All my life I have been me. I didn’t realise it at first. Presumably, as we say of infants, I was an extension of the everything, was my mother, I was the flitting shadows of the leaves that made up the sky overhead. I was as wide as the ends of the world, as far as I could hear and see: I extended that far, from my drowsy solid wakeful little base in this body, a foot-long version of this body. I was the basis of everything that is. I was its essence.
Now, they say, presumably, still I am all that; only I might need LSD or enlightenment, meditation to tell me.
Childhood grew out of infancy. Adolescence sprouted – helped along, in my case, by the pills my mother gave me through a doctor on Wickham Terrace. The steep, repressive residency of illness in Brisbane was lined with psychiatrists. Specialists there had known my grandmother, a widow since birth. They would cock their heads and say wistfully, “You must be Audrey Jorss’s granddaughter.” We had just landed from Jakarta and were reeling in the grassy dry suburbs.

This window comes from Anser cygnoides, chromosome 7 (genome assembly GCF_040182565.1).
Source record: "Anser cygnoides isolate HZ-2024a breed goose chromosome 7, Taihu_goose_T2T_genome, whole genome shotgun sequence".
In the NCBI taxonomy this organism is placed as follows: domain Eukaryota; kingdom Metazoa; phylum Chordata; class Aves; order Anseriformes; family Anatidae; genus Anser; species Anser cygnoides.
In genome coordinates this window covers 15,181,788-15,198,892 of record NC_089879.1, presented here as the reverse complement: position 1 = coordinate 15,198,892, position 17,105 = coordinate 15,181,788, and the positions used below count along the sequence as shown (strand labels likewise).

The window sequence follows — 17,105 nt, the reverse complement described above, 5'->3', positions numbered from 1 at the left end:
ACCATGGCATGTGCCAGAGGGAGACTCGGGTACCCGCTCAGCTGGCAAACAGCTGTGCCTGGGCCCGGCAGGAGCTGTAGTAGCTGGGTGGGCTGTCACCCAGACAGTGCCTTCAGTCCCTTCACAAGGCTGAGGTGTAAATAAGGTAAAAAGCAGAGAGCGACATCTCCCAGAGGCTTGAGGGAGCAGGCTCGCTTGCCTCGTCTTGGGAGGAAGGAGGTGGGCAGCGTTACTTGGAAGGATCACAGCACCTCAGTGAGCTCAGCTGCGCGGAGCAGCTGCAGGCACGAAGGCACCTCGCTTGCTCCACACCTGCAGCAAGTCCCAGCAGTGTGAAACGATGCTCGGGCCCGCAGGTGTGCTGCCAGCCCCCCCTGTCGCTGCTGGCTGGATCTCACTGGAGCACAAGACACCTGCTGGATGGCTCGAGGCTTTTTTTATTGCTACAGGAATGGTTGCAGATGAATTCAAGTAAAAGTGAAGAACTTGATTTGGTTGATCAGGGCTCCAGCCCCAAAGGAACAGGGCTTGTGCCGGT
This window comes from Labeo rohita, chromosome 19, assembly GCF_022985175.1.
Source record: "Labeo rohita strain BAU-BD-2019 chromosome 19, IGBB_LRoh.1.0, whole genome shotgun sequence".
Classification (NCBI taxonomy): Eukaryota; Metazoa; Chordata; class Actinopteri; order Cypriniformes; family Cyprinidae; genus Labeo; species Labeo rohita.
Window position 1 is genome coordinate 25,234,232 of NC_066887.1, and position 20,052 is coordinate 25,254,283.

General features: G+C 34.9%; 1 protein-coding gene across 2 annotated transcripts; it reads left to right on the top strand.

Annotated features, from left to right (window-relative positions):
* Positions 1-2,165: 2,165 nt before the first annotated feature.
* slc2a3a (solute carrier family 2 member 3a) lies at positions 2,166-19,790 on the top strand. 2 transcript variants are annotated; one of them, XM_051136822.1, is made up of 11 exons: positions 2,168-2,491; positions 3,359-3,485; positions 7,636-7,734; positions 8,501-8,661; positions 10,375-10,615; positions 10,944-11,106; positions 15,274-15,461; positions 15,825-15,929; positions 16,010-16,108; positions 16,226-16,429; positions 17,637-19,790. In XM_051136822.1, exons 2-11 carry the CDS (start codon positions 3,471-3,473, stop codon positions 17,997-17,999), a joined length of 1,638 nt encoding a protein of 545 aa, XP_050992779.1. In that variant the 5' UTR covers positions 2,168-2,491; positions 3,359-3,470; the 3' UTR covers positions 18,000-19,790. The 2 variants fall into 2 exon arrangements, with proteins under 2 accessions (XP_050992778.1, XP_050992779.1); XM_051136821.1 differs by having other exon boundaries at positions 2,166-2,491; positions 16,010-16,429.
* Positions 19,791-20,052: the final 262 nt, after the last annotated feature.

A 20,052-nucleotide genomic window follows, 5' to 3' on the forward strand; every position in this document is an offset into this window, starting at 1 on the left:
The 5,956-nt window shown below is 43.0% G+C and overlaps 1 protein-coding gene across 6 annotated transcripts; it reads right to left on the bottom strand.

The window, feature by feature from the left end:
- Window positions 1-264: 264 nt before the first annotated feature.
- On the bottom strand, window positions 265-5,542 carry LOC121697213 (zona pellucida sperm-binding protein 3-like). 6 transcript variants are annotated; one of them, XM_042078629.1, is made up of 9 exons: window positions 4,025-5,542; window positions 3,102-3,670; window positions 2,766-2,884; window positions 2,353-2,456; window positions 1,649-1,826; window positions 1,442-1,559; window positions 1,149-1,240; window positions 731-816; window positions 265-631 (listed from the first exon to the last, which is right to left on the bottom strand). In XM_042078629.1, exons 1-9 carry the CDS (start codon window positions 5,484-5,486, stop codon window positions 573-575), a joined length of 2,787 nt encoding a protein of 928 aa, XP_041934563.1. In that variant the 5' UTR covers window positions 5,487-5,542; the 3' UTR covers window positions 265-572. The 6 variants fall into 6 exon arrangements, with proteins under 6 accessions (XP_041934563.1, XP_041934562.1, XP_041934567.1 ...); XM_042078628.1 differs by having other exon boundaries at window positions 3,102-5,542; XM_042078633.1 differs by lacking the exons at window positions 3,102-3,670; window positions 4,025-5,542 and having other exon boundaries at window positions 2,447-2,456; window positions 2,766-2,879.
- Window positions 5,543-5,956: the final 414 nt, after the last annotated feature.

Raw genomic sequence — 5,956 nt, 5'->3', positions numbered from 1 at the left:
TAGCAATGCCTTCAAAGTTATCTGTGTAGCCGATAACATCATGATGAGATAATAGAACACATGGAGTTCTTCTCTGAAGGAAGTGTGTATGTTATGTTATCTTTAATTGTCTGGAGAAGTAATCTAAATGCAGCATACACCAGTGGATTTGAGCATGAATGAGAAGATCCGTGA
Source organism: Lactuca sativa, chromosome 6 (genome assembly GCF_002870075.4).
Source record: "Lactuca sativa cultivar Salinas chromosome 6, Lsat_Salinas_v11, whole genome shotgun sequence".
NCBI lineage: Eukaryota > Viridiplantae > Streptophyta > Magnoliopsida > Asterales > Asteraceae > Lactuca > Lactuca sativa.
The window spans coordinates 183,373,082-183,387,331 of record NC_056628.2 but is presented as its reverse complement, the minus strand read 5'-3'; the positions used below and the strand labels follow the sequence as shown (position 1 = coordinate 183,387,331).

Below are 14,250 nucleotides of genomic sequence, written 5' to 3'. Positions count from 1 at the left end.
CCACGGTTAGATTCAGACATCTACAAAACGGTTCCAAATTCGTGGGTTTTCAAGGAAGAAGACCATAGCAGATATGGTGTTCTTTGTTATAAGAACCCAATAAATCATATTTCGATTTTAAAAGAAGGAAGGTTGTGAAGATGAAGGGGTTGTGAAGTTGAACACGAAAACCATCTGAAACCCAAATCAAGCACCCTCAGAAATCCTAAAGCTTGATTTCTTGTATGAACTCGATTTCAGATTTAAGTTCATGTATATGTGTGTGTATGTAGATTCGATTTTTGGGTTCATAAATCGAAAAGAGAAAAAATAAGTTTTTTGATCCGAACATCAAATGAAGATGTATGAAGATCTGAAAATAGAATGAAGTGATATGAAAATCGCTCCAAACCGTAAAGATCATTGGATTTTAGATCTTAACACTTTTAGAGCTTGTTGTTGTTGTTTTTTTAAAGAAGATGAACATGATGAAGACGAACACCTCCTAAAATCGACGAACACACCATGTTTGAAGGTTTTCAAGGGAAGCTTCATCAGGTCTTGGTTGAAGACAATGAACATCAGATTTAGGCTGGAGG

When people say a hothouse flower they mean protected. Spoilt, and preserved from spoiling, because beauty makes girls more deserving. A hothouse shields flowers from wind, and the rain, but affords all of the sun: through glass. I was hothoused in the sense of force-ripened, and pushed into bloom. Artificial puberty was supposed to mature the body so I would at last stop from growing. They don’t talk about that theory anymore. And though it made no sense I felt for years afterwards because it had been sudden, that my figure was formed on the progesterone and oestrogen the doctor gave me in little white pills and which I swallowed every morning, only because it did not occur to me to flush them.
Bus drivers wouldn’t believe I wasn’t sixteen, but I was twelve. I was far too tall already, a fact strangers never tired of pointing out to me. Beauty sprang. I didn’t know about this. Every week my mother brought home news of some comment, to impress it on me. People remarked on my appearance not just to note but to interpret it, and to impose. The principal of the infants’ school, outside Sydney, when I was four, had told my mother: “That girl will be Prime Minister one day. Just look at that determined chin.” So many people asked Are you a model that after the year of rapes ended I had a badge printed: Yes. I’m a model. The pills hadn’t worked, I’d unwound to the same height predicted by the doctor who had measured my wrist bone by X-ray, at 12: I was, I am six foot two. I was trying to become harder, tougher. Obscurity was forever out of my reach, I was public property, and the shyness was savage.